6. Thanks for the kind words, guys. The finish is BLO cut 3-1 with pure gun turpentine, no stain is used at all. The process takes weeks, sometimes months if the oil is slow drying and is definitely a labor of love. I strip the stock with the stuff from the hardware that would exfoliate an elephant. After whiskering the stock, using 1" squares of wet/dry sandpaper dipped in the oil mix, I sand the stock beginning with 220 grit, then 320, then finally 400 three to four times with each grit, allowing it to dry for 30 minutes before sloppily wiping it off with paper towels . The sand paper removes almost no wood, but makes a sort of mud that fills the grain. After each round of sandpaper, I let the stock dry. After the final round with 400 grit, I apply a tiny amount of the oil to the stock and rub it in with the heel of my hand and let each coat completely dry. I have no idea how many coats I apply, but it is a bunch. I stop when I like the looks of the stock. This one actually didn't turn out as good as the others I have done as the oil didn't seem to want to dry, and I can't figure out why. Maybe BLO get old or something. I've been using the same can for years. Several years ago I did a stock on a '70 vintage Ruger 77. That stock had all the beauty of a mud fence, but refinishing it as described above, it took on a pretty, deep look and exposed grain that I had no idea was there. Ditto for an old Ruger 10-22 that my Dad bought me when I was a kid: Before: After: Redleg, coming over there and shooting is never far from my mind. I have a full set of ancient 38-40's I want to come shoot with BP, but I have to get some more brass and some more BP! Cholla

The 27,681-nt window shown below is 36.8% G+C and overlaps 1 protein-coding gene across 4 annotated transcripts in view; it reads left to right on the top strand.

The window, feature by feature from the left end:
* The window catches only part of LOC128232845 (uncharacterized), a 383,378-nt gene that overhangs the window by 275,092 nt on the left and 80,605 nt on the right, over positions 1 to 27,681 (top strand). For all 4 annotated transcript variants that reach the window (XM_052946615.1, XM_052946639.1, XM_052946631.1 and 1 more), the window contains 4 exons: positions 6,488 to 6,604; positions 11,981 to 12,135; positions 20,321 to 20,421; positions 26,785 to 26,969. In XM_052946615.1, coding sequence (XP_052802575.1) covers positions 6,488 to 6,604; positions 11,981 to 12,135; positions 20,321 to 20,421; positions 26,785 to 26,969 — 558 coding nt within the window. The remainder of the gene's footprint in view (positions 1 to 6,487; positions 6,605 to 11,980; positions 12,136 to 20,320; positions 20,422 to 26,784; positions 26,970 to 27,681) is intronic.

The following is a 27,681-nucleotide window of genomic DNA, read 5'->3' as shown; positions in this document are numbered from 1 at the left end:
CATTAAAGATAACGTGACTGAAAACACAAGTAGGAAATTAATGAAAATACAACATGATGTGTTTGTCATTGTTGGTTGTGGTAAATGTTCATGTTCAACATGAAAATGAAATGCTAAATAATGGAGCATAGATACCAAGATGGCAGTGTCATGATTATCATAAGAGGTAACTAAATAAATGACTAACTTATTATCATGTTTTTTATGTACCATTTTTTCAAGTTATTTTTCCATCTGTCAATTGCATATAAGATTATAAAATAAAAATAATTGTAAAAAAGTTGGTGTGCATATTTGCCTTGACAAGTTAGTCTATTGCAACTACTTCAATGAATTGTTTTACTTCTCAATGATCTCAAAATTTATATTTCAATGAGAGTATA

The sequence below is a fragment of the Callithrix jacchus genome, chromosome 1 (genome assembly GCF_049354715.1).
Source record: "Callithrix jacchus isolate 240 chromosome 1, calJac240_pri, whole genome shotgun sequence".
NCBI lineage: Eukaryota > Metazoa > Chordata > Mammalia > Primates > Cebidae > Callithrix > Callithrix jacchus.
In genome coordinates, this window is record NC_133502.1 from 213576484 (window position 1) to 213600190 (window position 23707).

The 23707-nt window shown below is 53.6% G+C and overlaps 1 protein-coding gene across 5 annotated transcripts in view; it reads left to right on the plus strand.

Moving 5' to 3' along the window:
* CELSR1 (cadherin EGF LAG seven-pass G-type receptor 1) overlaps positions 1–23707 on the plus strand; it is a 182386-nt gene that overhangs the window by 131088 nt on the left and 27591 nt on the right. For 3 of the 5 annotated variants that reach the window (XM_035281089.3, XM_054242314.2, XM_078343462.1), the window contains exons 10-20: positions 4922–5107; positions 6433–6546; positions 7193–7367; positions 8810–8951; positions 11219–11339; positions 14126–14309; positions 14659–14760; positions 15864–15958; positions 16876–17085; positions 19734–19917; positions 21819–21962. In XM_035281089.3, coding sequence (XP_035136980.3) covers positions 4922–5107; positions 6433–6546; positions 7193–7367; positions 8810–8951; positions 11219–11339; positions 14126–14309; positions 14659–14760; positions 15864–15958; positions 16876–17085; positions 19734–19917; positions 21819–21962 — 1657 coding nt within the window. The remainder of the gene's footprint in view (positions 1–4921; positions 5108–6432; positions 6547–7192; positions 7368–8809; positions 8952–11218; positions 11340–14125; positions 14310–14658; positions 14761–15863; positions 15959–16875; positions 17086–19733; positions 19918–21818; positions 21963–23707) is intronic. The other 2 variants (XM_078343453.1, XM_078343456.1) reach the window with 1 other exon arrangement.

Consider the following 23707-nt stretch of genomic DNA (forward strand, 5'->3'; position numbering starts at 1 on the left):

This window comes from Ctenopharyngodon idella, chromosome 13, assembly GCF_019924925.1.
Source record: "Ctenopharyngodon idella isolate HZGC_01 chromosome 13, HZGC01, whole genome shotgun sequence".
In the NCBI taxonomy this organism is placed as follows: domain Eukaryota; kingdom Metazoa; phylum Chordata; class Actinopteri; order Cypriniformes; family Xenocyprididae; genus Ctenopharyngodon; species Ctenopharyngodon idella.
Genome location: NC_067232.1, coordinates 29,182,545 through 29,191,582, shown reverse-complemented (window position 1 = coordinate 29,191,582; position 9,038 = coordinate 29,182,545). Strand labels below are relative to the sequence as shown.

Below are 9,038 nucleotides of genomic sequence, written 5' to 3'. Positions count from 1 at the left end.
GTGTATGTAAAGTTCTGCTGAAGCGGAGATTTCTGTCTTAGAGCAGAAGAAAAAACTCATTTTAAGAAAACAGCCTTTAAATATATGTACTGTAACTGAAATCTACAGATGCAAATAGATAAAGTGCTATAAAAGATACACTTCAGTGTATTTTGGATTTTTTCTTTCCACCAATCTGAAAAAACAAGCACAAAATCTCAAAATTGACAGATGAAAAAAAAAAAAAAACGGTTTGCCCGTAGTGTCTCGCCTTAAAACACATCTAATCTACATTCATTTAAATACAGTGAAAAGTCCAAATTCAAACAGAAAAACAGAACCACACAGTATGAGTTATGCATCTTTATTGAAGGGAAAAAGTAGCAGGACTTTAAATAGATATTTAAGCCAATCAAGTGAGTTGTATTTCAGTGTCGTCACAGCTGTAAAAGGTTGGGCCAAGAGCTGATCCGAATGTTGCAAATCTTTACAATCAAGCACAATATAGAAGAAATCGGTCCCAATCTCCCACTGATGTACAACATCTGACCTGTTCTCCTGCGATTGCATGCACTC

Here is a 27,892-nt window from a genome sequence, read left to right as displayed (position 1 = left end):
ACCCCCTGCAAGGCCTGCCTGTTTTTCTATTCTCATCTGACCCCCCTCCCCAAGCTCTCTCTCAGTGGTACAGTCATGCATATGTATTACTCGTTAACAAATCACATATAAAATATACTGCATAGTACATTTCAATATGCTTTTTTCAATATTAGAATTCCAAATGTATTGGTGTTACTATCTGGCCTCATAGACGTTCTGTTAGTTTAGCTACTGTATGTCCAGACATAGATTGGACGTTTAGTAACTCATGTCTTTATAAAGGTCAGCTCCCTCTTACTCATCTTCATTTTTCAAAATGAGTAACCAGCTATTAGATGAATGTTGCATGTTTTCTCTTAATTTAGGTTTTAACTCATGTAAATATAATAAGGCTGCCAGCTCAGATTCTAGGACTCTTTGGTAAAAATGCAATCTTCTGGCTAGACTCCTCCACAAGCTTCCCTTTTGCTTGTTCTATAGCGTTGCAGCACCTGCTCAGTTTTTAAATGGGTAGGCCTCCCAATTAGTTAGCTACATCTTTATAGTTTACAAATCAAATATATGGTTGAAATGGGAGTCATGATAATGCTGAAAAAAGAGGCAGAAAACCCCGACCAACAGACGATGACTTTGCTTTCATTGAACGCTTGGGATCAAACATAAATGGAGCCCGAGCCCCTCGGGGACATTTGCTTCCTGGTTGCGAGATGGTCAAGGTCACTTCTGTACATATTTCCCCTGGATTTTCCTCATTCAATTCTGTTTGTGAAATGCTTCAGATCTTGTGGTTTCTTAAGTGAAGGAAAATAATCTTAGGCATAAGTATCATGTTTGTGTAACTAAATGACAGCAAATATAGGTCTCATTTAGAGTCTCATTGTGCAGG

7. Factory finish- After stripping and hand rubbing in linseed oil-
  8. I love using old and reproductions of the old firearms for hunting. This 131 year old '73 Winchester in 38-40 worked perfectly this year. Was loaded with 1.9cc of Swiss 3Fg under a home-cast 192 gr. FP cast from ordinary wheelweights. Last seasons take with the pictured Bisley in 45 Colt. Both were right at 50 yds. out and taken with a cast bullet handload. (A little luck helps with shots like these!) This little Uberti has been a wonderful hunting arm for me. This old '97 got me a limit of the little gray rockets. Cholla
  9. I guess it's a good thing nobody told the owners of 1886 Winchester 45-70's not to shoot RN bullets in them for the last 130 years.
  10. If it helps with your decision, I sold a 3rd Generation Colt 4 3/4" .44 Special and kept a like configured Uberti. Absolutely no functional difference and the Uberti has provided yeoman service, especially in the field! Good luck in your quest. Cholla
  11. Dang right they're out there.... ...not even close to for sale, though. Regarding the strength of the 1873 action, I've not seen a single documented case of an action destroyed, but over on the CAS forum there are a couple of pics of toggle link actions that were over loaded. In each case, the action survived intact, the barrel, not so much.
  12. Excellent. thanks for the help!